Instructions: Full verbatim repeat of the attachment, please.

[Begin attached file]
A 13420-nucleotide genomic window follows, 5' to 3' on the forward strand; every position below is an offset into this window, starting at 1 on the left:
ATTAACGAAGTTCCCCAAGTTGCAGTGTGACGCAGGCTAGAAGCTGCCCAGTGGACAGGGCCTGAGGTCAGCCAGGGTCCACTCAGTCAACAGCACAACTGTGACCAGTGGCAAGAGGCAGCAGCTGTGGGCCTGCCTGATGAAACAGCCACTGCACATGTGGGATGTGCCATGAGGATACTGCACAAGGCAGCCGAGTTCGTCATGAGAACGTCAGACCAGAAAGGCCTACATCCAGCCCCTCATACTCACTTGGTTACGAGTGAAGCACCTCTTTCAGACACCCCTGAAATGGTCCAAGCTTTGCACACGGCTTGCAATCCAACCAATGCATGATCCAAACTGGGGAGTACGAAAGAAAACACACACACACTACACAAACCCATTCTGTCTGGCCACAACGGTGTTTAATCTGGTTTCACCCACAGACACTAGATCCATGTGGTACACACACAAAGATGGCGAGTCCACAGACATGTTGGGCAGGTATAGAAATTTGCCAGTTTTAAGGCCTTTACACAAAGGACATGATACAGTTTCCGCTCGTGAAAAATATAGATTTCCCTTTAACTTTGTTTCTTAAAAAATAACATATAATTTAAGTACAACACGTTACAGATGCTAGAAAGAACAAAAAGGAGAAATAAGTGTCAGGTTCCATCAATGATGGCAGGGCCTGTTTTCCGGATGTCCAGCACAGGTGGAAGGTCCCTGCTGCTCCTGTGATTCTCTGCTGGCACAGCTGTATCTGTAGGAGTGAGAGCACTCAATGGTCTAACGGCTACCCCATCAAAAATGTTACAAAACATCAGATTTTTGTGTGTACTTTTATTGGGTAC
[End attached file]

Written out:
A 13420-nucleotide genomic window follows, 5' to 3' on the forward strand; every position below is an offset into this window, starting at 1 on the left:
ATTAACGAAGTTCCCCAAGTTGCAGTGTGACGCAGGCTAGAAGCTGCCCAGTGGACAGGGCCTGAGGTCAGCCAGGGTCCACTCAGTCAACAGCACAACTGTGACCAGTGGCAAGAGGCAGCAGCTGTGGGCCTGCCTGATGAAACAGCCACTGCACATGTGGGATGTGCCATGAGGATACTGCACAAGGCAGCCGAGTTCGTCATGAGAACGTCAGACCAGAAAGGCCTACATCCAGCCCCTCATACTCACTTGGTTACGAGTGAAGCACCTCTTTCAGACACCCCTGAAATGGTCCAAGCTTTGCACACGGCTTGCAATCCAACCAATGCATGATCCAAACTGGGGAGTACGAAAGAAAACACACACACACTACACAAACCCATTCTGTCTGGCCACAACGGTGTTTAATCTGGTTTCACCCACAGACACTAGATCCATGTGGTACACACACAAAGATGGCGAGTCCACAGACATGTTGGGCAGGTATAGAAATTTGCCAGTTTTAAGGCCTTTACACAAAGGACATGATACAGTTTCCGCTCGTGAAAAATATAGATTTCCCTTTAACTTTGTTTCTTAAAAAATAACATATAATTTAAGTACAACACGTTACAGATGCTAGAAAGAACAAAAAGGAGAAATAAGTGTCAGGTTCCATCAATGATGGCAGGGCCTGTTTTCCGGATGTCCAGCACAGGTGGAAGGTCCCTGCTGCTCCTGTGATTCTCTGCTGGCACAGCTGTATCTGTAGGAGTGAGAGCACTCAATGGTCTAACGGCTACCCCATCAAAAATGTTACAAAACATCAGATTTTTGTGTGTACTTTTATTGGGTAC